Ben Gambuzza | 7 FEB 2024
One of the best feelings in the world is when you can trust the soloist.
You know it from the first note they play. You sink into your chair, forget about the audience around you, and take a deep breath out, knowing you are in good hands.
That is what I experienced Saturday afternoon at Merkin Hall in Manhattan, where Ursula Oppens, her partner, Jerome Lowenthal, and six other pianists played a group recital of pieces written for Oppens over the years, in celebration of her eightieth birthday, which was on February 2. At least two of the composers—John Corigliano and Joan Tower—were in attendance.
When I interviewed Oppens for my show, The Best Is Noise, in January (listen to it below), I asked her what she wanted to say with this concert. “‘Hey friends, why don’t you learn to play these pieces?’” was her reply. “I’ve chosen it really as pieces for other pianists to play… I encouraged [the compositions] to come into the world, and now they’re here, and they’re fun.” But the music on Saturday’s program was no cakewalk, even if some of the pianists, including Oppens herself, made it appear so.
After crossing the stage with a bright smile and thanking the audience from the piano, Oppens, still grinning, began with Old and Lost Rivers, a homey, diatonic (except for one chromatic moment), keyboard-spanning work, originally for orchestra, by Tobias Picker, who wrote this piano version for Oppens in 1986. Oppens seemed to let the music flow out of her as the wide, resonant intervals filled the stage. Her phrasing of the sometimes extremely disparate voices, coupled with her restraint, projection, and sensitivity to the nuances of the piece’s changing moods, are what made me trust her. She seemed to be creating the composition as she went, like lucid dreaming.
Other pianists were harder to trust. Carl Patrick Bolleia, a former student of Oppens, followed her with a muscular rendering of Charles Wuorinen’s The Blue Bamboula, which Oppens commissioned in 1980. Inspired by the Virgin Islands dance and drum tradition of the same name, the piece demands rhythmic fancy and spirit. Bolleia realized that spirit with humor, like when he made knowing audience members chuckle by allowing ample space for an allusion to the opening bars of Tchaikovsky’s first piano concerto. But he banged, making the work sound like something to be conquered rather than communicated.
Han Chen’s bubbly and seemingly effortless performance of Conlon Nancarrow’s Two Canons for Ursula, both of which require the pianist to play in two tempos simultaneously, reveled in the halting and mock-improvisatory flow of the composer’s polyrhythms. Chen’s ability to keep each line independent and outspoken was remarkable, and his joy at doing so was infectious.
Less impressive were the two pianists who followed. Matthew Griswold, self-taught through high school, gave an enthusiastic but directionless interpretation of Corigliano’s three-movement Winging It, based on improvisations the composer concocted at the piano. And Steven Beck restricted his dynamic palette in Elliott Carter’s Two Diversions, resulting in a bland stasis that didn’t reach the depths of Modernist mystique and whimsy that the composition invites.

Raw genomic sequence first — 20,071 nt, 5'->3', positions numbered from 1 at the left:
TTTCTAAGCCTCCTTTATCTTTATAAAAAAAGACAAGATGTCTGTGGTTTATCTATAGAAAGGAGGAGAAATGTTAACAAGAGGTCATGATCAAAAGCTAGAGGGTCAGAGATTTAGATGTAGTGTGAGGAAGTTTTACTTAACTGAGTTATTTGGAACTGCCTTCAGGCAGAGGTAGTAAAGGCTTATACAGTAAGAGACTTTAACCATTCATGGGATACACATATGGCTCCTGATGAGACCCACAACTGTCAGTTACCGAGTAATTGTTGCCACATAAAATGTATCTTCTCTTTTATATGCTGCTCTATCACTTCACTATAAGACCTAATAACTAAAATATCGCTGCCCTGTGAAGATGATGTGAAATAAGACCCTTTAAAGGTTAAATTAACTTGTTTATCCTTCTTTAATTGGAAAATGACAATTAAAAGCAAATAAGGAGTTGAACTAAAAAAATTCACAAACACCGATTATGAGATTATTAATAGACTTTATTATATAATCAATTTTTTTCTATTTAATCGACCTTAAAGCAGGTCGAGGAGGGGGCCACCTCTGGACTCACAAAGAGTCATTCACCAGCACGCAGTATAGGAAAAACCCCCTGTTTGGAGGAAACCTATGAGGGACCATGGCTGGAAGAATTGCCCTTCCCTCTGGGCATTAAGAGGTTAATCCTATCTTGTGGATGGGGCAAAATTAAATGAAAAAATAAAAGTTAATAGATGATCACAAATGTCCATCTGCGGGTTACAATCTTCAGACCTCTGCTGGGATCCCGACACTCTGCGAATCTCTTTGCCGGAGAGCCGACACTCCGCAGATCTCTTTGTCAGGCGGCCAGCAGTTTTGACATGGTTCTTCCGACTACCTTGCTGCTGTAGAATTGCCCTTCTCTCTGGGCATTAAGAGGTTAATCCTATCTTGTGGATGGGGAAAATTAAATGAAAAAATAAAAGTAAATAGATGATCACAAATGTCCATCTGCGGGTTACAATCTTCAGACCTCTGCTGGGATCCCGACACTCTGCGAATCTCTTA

But Ice Wang blew me away. Still studying with Oppens for her master’s in piano performance at Mannes School of Music, she launched into the perpetuum mobile of Joan Tower’s Or Like a…an Engine with the nimbleness of Argerich and an intensity to match Richter’s in his most terrifying renditions of Prokofiev and Chopin.
In fact, according to a program note, Tower thinks of the piece, which the composer dedicated to Oppens after WYNC-FM commissioned it in 1994, as “like a virtuosic Chopin etude.” But it is more like a Rachmaninoff etude-tableau, so vigorous is its propulsion, hidden lines, and frantic swells, not to mention its ending, which is what used to be called a “masculine cadence”—the final chord occurring on a strong beat. One could feel the spirit of Oppens moving through Wang; I hope she stays in the city after graduation.
After Natasha Gwirceman kept the machine going with an attention-grabbing presentation of Tania León’s Mística, Oppens joined Juilliard professor and master of late Romantic repertoire Jerome Lowenthal for a lovely and loving performance of Michael Stephen Brown’s 12 Blocks, a four-hands piece written for the couple and inspired by the distance that separates their Manhattan apartments.
Oppens and Lowenthal met decades ago while serving on piano competition juries, she told me in our conversation. They often agreed on musical matters, but Lowenthal was married to another pianist, Ronit Amir, and Oppens was dating the great jazz musician Julius Hemphill. Amir died in 1990, Hemphill in 1995, and their grief created a special bond. Over the years, they have blended musical sensibilities. Oppens went so far as to say that Lowenthal is “more expressive than I am.” “I used to be more Apollonian,” she said. “Hopefully, I’ve become more expressive.”
Lowenthal’s Dionysian passion was on full display as he recited Verlaine and Keats between moments of arm-crossing with Oppens. The two handled Brown’s thorny acrobatics with elegance and poise. As a fleeting reference to Debussy’s Clair de la lune melted into the placid fabric of precious harmonies, the couple returned to the state of lucid dreaming with which Oppens began the program.
The musicians lined up to receive applause. Oppens passed down a bouquet of flowers to each of them—a poignant reminder that her career has always been based on creating abundance. For the past half century, she has commissioned, premiered, recorded, and helped get published much of the modern American piano repertoire. Saturday afternoon showed that she has never done it for herself, but always for us. ■
- Ursula Oppens: spiveyhall.org
- Jerome Lowenthal: jerome-lowenthal.com
- Radio Free Brooklyn: radiofreebrooklyn.org